Secondly, certain instances of abstraction and impartiality – openness and lack of prejudgment (LJ, 97) are not only conceptually unavoidable but also morally virtuous (LJ, 72). Judges are impartial to subjects, but only in the context of partial rules determined by the values of a particular legal system (LJ, 98-100). Moral agents can always question the content of rules, but abstraction and impartiality help to treat disputants as ‘formally equal abstract bearers’ (LJ, 102). That is, they are treated equally just because they are members of the legal community, regardless of their gender, status, religion or ethnicity. In brief, Lucy makes clear that we should not confuse a complaint about the particular content of laws with a complaint about abstraction or impartiality as features of LAJ.

III

Just by analyzing LAJ as a question of institutional design, the book is an enormous theoretical contribution to understand the different conceptions of equality in jurisprudence. Although the book takes the common law tradition as a paradigm, it is also of great theoretical and practical significance for Latin America. Theoretically, for instance, Latin American constitutions protect equality before the law in a formal sense, but they have also incorporated substantive equality provisions aiming to redress the historical exclusion of women, aboriginals, and other ethnic groups by recognizing special rights. 4 Lucy’s work is insightful because, even in a substantive equality approach, this special treatment needs to be specially justified (LJ, 16, 188). Also, the components of uniformity and presumptive identity are unavoidable as indigenous rights, for instance, apply to all indigenous, regardless of their own particularities.

Practically, Lucy’s work is also a significant contribution to the connection between the abstraction of rules and equality before courts of law. For example, The Mexican Supreme Court discussed for almost two years, with no agreement reached, about the nature of statutory judicial precedents. One question was, precisely, whether precedents are “norms” even if they are not abstract standards but concrete decisions.5 Lucy’s work can inspire us to argue that judges safeguard the ideal of equality before the law by applying standards uniformly to ‘identical abstract beings’ (LJ, 4), even if precedents are the outcome of particular decisions.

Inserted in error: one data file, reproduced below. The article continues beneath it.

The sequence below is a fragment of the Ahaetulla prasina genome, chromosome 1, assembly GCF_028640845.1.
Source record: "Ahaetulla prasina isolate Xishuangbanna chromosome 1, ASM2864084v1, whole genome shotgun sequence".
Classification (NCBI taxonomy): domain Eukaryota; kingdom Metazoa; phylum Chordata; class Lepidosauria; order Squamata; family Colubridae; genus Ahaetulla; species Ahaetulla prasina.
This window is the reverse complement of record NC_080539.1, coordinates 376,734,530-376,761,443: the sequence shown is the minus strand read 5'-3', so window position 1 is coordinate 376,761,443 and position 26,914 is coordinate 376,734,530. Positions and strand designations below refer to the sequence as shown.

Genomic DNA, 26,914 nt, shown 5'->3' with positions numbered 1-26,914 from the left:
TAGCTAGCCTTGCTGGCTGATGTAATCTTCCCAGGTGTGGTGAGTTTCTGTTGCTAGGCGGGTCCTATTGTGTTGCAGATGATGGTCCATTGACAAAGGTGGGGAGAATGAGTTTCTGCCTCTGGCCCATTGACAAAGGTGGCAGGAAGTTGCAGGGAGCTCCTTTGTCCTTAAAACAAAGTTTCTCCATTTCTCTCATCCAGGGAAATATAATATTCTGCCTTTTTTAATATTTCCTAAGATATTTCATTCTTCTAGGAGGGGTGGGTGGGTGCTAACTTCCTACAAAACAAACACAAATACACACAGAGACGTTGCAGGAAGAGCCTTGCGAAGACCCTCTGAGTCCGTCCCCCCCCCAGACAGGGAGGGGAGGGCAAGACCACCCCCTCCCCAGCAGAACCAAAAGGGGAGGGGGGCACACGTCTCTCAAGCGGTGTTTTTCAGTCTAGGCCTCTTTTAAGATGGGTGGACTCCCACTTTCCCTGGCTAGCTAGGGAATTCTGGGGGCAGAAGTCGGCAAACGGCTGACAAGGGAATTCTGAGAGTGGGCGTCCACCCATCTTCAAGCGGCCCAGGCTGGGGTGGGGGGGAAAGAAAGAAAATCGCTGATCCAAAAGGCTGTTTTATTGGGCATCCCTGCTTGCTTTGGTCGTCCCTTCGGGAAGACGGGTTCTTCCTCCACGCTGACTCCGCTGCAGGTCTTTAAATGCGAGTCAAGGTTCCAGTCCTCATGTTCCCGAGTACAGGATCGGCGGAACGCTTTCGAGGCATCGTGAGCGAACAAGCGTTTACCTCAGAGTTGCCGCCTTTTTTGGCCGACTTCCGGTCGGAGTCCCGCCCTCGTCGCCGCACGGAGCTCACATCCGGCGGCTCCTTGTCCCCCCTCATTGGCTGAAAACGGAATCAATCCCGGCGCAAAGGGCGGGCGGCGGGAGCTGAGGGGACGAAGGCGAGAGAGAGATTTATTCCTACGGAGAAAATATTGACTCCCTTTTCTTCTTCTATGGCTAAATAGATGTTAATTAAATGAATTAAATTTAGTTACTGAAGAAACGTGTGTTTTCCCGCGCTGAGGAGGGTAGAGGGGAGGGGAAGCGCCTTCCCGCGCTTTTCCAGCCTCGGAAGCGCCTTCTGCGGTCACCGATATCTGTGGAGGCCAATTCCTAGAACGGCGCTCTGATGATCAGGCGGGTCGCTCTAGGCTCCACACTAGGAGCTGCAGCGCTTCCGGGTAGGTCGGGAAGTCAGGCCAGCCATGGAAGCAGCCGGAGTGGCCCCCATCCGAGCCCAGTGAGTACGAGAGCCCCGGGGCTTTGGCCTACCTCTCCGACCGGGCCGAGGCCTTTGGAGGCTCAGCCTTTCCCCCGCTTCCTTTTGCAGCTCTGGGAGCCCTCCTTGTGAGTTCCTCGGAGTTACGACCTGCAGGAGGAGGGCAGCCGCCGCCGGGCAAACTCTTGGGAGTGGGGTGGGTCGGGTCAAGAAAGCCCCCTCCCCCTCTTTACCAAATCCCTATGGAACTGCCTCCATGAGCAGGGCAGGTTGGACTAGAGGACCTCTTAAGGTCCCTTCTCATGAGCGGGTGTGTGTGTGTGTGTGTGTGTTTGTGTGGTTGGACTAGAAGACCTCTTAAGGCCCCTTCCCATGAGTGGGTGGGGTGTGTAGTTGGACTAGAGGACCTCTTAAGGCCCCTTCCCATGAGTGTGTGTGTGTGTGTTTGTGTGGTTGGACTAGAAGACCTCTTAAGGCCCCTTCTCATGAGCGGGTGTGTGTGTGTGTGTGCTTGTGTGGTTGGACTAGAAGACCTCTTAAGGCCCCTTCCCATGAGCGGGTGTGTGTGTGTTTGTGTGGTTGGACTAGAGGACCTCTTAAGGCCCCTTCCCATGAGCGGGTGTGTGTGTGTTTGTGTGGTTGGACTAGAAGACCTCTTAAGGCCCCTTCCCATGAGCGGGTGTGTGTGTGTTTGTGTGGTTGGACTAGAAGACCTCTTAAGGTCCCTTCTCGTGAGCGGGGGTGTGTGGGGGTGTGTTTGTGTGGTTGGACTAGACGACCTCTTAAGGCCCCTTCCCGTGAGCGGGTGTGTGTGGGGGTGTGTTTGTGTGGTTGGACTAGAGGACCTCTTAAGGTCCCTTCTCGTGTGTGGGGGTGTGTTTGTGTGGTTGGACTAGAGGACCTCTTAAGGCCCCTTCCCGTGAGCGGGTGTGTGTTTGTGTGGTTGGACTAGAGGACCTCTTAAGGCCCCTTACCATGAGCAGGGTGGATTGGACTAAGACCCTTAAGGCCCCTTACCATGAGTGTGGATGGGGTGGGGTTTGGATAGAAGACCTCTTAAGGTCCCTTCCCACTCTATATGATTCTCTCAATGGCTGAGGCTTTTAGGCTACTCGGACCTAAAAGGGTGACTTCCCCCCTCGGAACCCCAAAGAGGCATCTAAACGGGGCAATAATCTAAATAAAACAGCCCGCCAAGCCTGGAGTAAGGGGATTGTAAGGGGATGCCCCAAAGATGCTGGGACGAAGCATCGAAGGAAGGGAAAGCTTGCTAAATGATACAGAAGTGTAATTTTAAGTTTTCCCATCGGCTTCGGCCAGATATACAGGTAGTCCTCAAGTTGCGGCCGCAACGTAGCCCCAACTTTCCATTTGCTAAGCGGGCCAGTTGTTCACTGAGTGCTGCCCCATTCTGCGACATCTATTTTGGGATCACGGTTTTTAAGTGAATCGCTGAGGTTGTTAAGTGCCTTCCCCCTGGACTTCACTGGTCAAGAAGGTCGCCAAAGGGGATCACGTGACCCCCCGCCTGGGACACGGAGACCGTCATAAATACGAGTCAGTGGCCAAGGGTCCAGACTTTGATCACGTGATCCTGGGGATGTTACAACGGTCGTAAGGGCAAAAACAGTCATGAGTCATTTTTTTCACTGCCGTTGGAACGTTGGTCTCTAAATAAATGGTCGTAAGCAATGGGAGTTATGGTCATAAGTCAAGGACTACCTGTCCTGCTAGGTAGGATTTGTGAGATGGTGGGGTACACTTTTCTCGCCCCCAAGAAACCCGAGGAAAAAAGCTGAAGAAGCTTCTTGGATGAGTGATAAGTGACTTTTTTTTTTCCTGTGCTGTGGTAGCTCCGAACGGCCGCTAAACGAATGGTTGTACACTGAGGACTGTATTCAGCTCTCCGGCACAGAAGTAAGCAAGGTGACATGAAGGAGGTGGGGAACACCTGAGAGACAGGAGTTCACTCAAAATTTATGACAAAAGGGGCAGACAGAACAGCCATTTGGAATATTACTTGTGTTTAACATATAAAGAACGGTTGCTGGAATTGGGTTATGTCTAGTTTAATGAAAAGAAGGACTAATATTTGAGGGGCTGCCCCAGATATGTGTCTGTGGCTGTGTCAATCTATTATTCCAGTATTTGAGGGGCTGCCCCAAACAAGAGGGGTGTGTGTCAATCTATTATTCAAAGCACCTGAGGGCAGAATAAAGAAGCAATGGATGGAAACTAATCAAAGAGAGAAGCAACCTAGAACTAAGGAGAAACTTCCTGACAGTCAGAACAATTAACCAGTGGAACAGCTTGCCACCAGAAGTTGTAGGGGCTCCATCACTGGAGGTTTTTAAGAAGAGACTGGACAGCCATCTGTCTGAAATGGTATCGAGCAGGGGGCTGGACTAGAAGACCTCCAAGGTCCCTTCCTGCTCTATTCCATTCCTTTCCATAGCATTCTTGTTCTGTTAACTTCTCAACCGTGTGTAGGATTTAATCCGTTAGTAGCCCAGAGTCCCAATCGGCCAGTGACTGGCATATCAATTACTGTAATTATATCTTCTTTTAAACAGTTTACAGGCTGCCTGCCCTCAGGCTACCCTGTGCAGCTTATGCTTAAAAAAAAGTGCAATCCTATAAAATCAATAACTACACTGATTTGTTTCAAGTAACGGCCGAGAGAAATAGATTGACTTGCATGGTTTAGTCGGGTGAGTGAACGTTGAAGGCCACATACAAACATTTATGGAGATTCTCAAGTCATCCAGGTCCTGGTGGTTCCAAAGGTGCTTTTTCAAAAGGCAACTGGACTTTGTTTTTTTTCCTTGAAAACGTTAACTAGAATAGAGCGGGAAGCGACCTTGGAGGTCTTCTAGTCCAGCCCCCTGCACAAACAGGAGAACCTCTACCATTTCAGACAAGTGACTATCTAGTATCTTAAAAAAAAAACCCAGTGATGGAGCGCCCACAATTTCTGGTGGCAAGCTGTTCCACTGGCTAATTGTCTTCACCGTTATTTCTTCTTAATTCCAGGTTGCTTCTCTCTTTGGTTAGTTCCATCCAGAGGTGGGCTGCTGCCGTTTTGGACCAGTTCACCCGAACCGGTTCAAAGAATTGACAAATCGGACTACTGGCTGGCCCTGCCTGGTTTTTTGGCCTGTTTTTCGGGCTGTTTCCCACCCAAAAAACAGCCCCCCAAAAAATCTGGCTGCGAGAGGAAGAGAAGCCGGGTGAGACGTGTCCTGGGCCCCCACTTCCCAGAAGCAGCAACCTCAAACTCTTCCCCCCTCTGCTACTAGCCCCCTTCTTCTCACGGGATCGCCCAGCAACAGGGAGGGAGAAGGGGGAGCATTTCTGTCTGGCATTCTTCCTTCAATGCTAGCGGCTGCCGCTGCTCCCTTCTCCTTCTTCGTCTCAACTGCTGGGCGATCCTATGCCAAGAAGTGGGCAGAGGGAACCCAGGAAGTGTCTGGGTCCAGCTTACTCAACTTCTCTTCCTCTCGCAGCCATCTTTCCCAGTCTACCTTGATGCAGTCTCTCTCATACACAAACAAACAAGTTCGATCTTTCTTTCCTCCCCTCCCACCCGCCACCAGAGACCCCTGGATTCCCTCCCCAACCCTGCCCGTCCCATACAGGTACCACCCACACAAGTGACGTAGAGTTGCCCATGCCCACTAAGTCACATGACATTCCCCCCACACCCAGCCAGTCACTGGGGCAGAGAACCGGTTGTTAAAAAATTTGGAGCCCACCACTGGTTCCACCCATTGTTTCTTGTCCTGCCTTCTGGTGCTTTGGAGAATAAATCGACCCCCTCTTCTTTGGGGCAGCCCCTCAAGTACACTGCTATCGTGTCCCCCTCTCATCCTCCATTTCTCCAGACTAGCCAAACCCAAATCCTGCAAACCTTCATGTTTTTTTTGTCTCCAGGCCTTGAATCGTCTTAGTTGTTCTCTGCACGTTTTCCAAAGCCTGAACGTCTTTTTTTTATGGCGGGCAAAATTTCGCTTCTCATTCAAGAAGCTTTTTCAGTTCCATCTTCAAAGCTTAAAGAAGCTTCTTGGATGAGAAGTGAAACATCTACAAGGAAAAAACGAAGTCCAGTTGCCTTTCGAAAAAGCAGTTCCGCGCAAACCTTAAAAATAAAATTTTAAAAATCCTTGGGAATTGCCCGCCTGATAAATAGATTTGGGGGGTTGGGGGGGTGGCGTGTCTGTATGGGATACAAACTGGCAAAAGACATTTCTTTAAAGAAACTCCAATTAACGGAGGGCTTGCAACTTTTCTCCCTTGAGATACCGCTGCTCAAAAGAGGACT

In addition to the general analysis of LAJ as a ‘particular, possibly historically unique legal institutional form’ (LJ, 246), the book makes an array of more specific contributions to the discussion of impartiality and equality. Because of space constraints, I will analyze only two. The first is the principle of accommodation. This principle refers to the possibility that a legal system may protect some groups whose values differ from the values of the majority (LJ, 107). The strong version of the accommodation principle holds that ‘good evidence of difference defeats any legal claim’ while the weak version holds that ‘good evidence of difference [must] be admitted in court’ (LJ, 108.) This principle requires proving membership of a group other than citizenship. Individuals can be part of several communities, but the ultimate membership is that of citizenship.